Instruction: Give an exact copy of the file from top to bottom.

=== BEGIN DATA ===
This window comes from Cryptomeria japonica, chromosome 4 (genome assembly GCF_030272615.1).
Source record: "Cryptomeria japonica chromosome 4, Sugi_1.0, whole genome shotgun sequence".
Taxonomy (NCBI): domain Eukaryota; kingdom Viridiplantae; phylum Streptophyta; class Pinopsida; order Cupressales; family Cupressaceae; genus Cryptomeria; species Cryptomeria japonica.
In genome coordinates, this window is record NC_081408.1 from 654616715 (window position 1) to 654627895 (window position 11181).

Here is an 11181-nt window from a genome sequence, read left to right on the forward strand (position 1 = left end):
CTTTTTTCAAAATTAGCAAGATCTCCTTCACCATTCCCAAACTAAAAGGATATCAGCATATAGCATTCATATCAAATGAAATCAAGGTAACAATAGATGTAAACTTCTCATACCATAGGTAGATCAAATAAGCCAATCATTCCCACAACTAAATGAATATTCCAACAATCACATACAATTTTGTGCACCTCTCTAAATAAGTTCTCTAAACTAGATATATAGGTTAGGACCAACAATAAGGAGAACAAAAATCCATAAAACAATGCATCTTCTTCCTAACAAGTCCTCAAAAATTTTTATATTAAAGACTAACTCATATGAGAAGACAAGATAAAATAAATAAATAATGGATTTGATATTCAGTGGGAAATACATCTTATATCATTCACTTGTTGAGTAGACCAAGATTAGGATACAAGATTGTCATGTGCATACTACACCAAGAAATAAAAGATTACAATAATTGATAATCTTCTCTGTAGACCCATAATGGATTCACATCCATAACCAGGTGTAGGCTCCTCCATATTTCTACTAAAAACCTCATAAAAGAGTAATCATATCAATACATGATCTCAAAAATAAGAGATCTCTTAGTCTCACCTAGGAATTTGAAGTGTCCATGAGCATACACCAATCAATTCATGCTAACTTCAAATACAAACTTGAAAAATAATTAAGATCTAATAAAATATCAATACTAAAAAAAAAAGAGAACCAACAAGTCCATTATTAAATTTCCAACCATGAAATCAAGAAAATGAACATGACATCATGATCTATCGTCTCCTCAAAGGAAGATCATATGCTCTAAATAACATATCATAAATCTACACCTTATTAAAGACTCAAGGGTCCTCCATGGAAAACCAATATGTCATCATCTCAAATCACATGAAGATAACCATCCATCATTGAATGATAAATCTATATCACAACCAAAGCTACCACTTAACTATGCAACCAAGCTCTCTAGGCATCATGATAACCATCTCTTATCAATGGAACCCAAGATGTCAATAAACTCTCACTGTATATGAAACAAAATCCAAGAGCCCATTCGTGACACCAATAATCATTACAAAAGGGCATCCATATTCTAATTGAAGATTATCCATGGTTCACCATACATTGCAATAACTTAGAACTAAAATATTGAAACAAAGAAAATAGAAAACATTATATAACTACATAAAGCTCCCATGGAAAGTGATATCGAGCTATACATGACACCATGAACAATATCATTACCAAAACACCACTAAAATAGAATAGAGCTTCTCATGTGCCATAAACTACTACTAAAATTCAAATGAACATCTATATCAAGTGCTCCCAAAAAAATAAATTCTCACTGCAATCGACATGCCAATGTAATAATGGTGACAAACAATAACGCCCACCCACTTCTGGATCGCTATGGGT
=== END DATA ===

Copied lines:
This window comes from Cryptomeria japonica, chromosome 4 (genome assembly GCF_030272615.1).
Source record: "Cryptomeria japonica chromosome 4, Sugi_1.0, whole genome shotgun sequence".
Taxonomy (NCBI): domain Eukaryota; kingdom Viridiplantae; phylum Streptophyta; class Pinopsida; order Cupressales; family Cupressaceae; genus Cryptomeria; species Cryptomeria japonica.
In genome coordinates, this window is record NC_081408.1 from 654616715 (window position 1) to 654627895 (window position 11181).

Here is an 11181-nt window from a genome sequence, read left to right on the forward strand (position 1 = left end):
CTTTTTTCAAAATTAGCAAGATCTCCTTCACCATTCCCAAACTAAAAGGATATCAGCATATAGCATTCATATCAAATGAAATCAAGGTAACAATAGATGTAAACTTCTCATACCATAGGTAGATCAAATAAGCCAATCATTCCCACAACTAAATGAATATTCCAACAATCACATACAATTTTGTGCACCTCTCTAAATAAGTTCTCTAAACTAGATATATAGGTTAGGACCAACAATAAGGAGAACAAAAATCCATAAAACAATGCATCTTCTTCCTAACAAGTCCTCAAAAATTTTTATATTAAAGACTAACTCATATGAGAAGACAAGATAAAATAAATAAATAATGGATTTGATATTCAGTGGGAAATACATCTTATATCATTCACTTGTTGAGTAGACCAAGATTAGGATACAAGATTGTCATGTGCATACTACACCAAGAAATAAAAGATTACAATAATTGATAATCTTCTCTGTAGACCCATAATGGATTCACATCCATAACCAGGTGTAGGCTCCTCCATATTTCTACTAAAAACCTCATAAAAGAGTAATCATATCAATACATGATCTCAAAAATAAGAGATCTCTTAGTCTCACCTAGGAATTTGAAGTGTCCATGAGCATACACCAATCAATTCATGCTAACTTCAAATACAAACTTGAAAAATAATTAAGATCTAATAAAATATCAATACTAAAAAAAAAAGAGAACCAACAAGTCCATTATTAAATTTCCAACCATGAAATCAAGAAAATGAACATGACATCATGATCTATCGTCTCCTCAAAGGAAGATCATATGCTCTAAATAACATATCATAAATCTACACCTTATTAAAGACTCAAGGGTCCTCCATGGAAAACCAATATGTCATCATCTCAAATCACATGAAGATAACCATCCATCATTGAATGATAAATCTATATCACAACCAAAGCTACCACTTAACTATGCAACCAAGCTCTCTAGGCATCATGATAACCATCTCTTATCAATGGAACCCAAGATGTCAATAAACTCTCACTGTATATGAAACAAAATCCAAGAGCCCATTCGTGACACCAATAATCATTACAAAAGGGCATCCATATTCTAATTGAAGATTATCCATGGTTCACCATACATTGCAATAACTTAGAACTAAAATATTGAAACAAAGAAAATAGAAAACATTATATAACTACATAAAGCTCCCATGGAAAGTGATATCGAGCTATACATGACACCATGAACAATATCATTACCAAAACACCACTAAAATAGAATAGAGCTTCTCATGTGCCATAAACTACTACTAAAATTCAAATGAACATCTATATCAAGTGCTCCCAAAAAAATAAATTCTCACTGCAATCGACATGCCAATGTAATAATGGTGACAAACAATAACGCCCACCCACTTCTGGATCGCTATGGGT